Please Don’t Tell – Mumbai
Nothing excited us more than hearing about Please Don’t Tell opening up in Mumbai. One of the best bars on the planet coming to Mumbai, this would be good news indeed. Little did we know that was not the case, Please Don’t Tell – Mumbai has officially got nothing to do with Please Don’t Tell – New York, apart from the name, concept and even the telephone booth entrance.
Burrowed behind graffiti laden walls and the red telephone booth entrance, the space holds true to the mill vibe with its industrial theme, exposed concrete walls and wiring. Distressed metal chairs and tables which can be shuffled around depending on the footfalls, add to the ‘here now, gone then’ vibe of a speakeasy. The touch of color comes from the massive full wall mural in red and grey. The long drawn bar with the bar back under metal shutters adds to the intrigue of a grungy clandestine bar.
Cocktails were disappointing right away. There were 6 cocktails ordered on the table, only 2 were barely alright. Disguised Veteran (Rs 600) which is PDT’s version of an Old Fashioned was a disaster – extremely diluted with absolutely no flavor of Medley Bourbon (perhaps the cheapest Bourbon available in the country), let alone bitters and orange. The trouble was easy to pin point, there was too much crushed ice filling the glass. Now if PDT Mumbai had actually taken care to learn from their New York inspiration, they would know an Old Fashioned should not be made with crushed ice. Even the orange peel for garnish was a disaster.
The fact that a speakeasy bar doesn’t know how to use Pimm’s is really surprising
We ordered 4 signature cocktails. All of them were way off the mark. Tea Totaller (Rs 700), a hibiscus tea based Long Island Iced Tea, was very one dimensional despite the fact that it had 4 spirits. Secrets of the Sea (Rs 700), a white rum and lemon liqueur based drink, was borderline mediocre. Pimm’s on a Whim (Rs 700), a Pimm’s No 1 based fruit punch styled drink where there was barely any Pimm’s. On investigating, we were told that the standard pour of alcohol in a drink is 45 ml. Pimm’s has half the alcohol content as other spirits do and a Pimm’s lemonade would ideally have a half and half ratio. The fact that a speakeasy bar doesn’t know how to use Pimm’s is really surprising.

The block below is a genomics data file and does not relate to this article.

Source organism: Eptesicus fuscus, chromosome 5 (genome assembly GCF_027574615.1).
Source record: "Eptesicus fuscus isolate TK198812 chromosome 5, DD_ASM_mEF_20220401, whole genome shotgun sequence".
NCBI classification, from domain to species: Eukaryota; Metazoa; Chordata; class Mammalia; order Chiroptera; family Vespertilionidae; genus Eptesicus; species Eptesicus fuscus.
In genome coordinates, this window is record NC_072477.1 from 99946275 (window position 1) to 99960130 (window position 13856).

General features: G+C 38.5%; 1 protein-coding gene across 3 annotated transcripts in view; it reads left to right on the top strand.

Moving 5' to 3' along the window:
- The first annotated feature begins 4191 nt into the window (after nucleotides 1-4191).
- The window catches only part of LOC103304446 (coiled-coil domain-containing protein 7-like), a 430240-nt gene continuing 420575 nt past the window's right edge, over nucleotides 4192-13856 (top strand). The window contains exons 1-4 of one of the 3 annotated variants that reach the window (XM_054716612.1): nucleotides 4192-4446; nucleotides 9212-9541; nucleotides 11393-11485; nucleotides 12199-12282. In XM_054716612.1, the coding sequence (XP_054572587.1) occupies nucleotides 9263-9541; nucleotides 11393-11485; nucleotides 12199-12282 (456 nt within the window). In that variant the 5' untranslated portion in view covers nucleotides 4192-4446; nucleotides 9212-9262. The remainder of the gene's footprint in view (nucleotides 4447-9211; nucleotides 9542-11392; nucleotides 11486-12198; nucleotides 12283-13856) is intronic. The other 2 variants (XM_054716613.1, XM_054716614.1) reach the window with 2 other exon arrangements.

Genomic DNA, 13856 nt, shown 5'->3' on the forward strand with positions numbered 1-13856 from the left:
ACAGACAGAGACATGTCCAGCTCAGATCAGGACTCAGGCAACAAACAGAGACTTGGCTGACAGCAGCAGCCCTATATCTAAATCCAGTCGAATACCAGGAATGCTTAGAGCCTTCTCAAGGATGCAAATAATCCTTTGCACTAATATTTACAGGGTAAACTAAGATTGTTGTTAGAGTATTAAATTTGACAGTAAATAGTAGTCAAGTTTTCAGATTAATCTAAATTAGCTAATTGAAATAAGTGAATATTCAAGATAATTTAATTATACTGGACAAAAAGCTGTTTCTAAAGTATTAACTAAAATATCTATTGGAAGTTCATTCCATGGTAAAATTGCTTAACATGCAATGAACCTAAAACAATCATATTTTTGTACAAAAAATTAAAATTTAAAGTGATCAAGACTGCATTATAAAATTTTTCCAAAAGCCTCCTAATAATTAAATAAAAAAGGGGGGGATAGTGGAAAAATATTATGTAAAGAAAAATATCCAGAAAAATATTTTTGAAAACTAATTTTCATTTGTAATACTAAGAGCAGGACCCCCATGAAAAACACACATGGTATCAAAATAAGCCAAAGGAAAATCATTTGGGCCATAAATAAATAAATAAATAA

Things got stranger, we spotted Shandy as their signature cocktail, we didn’t order it but we did ask as to what was it made of. Turns out a mix of Hoegaarden and Sprite deserved a price tag of Rs 700, more expensive than ordering Hoegaarden and Sprite separately.
Their molecular drink Aztec Fire (Rs 800) made from tequila, jalapeno and black salt foam was a breath of fresh air after. While the flavors were all in place it did remind us of an under-chilled Margarita. We couldn’t understand the molecular element either. Puzzle Guzzle (Rs 700) is perhaps the only drink we enjoyed and would recommend. It is a vodka based drink made using fresh ginger and ginger bread syrup.
To summarize the drinks, they either had too much ice or were too warm
To summarize the drinks, they either had too much ice or were too warm. The silver lining is the very polite staff, receptive to critiques. On being told that the Old Fashioned was diluted they promptly made us another one which was a dramatic improvement to the first.
The bar list has a wide variety of imported brands. A standard 30 ml pour of Absolut vodka or Gordon’s gin costs Rs 300. The only Indian brand we found was the eternal crowd pleaser Old Monk costing Rs 200 for a pour. Whiskey lovers can find J&B Rare and Jameson Irish whiskey being served at Rs 350; expand in to the world of single malts, a 12 year old Glenlivet will cost you Rs 600. Similarly a Kingfisher pint is for Rs 250 while a Hoegarden will put a dent of Rs 550. PDT’s wine list was not something that excited us much; of 30 odd wines which were listed only 8 wines are served by the glass. The only Indian wines listed are Sula and Chandon, also the ones served by the glass.
Apart from the fact that they have unsuccessfully tried to rip off a legend, there is a prevailing sense of arrogance in their communication. While the bartenders are polite and forthcoming, their uniforms say otherwise, ‘part of my job is to act like I’m interested in what you’re talking about’; not a welcoming thought specially at a speakeasy, where the gentleman behind the bar should be able to make you a drink off the menu after striking a conversation. Similar quips extend on to the coasters and napkins and the most unfathomable of it all was the declaration that the service charge of 10% was not a gratuity and guests are encouraged to tip the service staff.
Since they do call themselves a fine establishment, we wish they didn’t blatantly rip off so much and at-least had a different name. While the decor, vibe and music are excellent, cocktails, the main focus of a speakeasy are very disappointing to say the least.
This review has been conducted anonymously.
Prices mentioned are exclusive of taxes.